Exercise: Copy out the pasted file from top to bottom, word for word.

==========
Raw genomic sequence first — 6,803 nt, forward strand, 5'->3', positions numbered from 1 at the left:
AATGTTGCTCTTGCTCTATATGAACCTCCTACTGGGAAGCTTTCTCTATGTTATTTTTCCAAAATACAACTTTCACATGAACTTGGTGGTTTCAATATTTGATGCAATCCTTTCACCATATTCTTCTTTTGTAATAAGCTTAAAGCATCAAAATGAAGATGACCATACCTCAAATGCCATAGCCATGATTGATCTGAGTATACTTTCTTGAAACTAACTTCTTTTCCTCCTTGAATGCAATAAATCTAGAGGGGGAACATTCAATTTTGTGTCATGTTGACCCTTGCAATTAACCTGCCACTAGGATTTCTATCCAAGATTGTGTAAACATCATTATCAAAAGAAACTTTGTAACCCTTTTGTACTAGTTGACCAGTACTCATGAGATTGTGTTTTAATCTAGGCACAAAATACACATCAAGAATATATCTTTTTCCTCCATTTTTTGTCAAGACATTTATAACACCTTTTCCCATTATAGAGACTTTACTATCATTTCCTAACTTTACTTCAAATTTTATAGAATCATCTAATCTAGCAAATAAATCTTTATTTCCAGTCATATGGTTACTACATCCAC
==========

Raw genomic sequence first — 6,803 nt, forward strand, 5'->3', positions numbered from 1 at the left:
AATGTTGCTCTTGCTCTATATGAACCTCCTACTGGGAAGCTTTCTCTATGTTATTTTTCCAAAATACAACTTTCACATGAACTTGGTGGTTTCAATATTTGATGCAATCCTTTCACCATATTCTTCTTTTGTAATAAGCTTAAAGCATCAAAATGAAGATGACCATACCTCAAATGCCATAGCCATGATTGATCTGAGTATACTTTCTTGAAACTAACTTCTTTTCCTCCTTGAATGCAATAAATCTAGAGGGGGAACATTCAATTTTGTGTCATGTTGACCCTTGCAATTAACCTGCCACTAGGATTTCTATCCAAGATTGTGTAAACATCATTATCAAAAGAAACTTTGTAACCCTTTTGTACTAGTTGACCAGTACTCATGAGATTGTGTTTTAATCTAGGCACAAAATACACATCAAGAATATATCTTTTTCCTCCATTTTTTGTCAAGACATTTATAACACCTTTTCCCATTATAGAGACTTTACTATCATTTCCTAACTTTACTTCAAATTTTATAGAATCATCTAATCTAGCAAATAAATCTTTATTTCCAGTCATATGGTTACTACATCCAC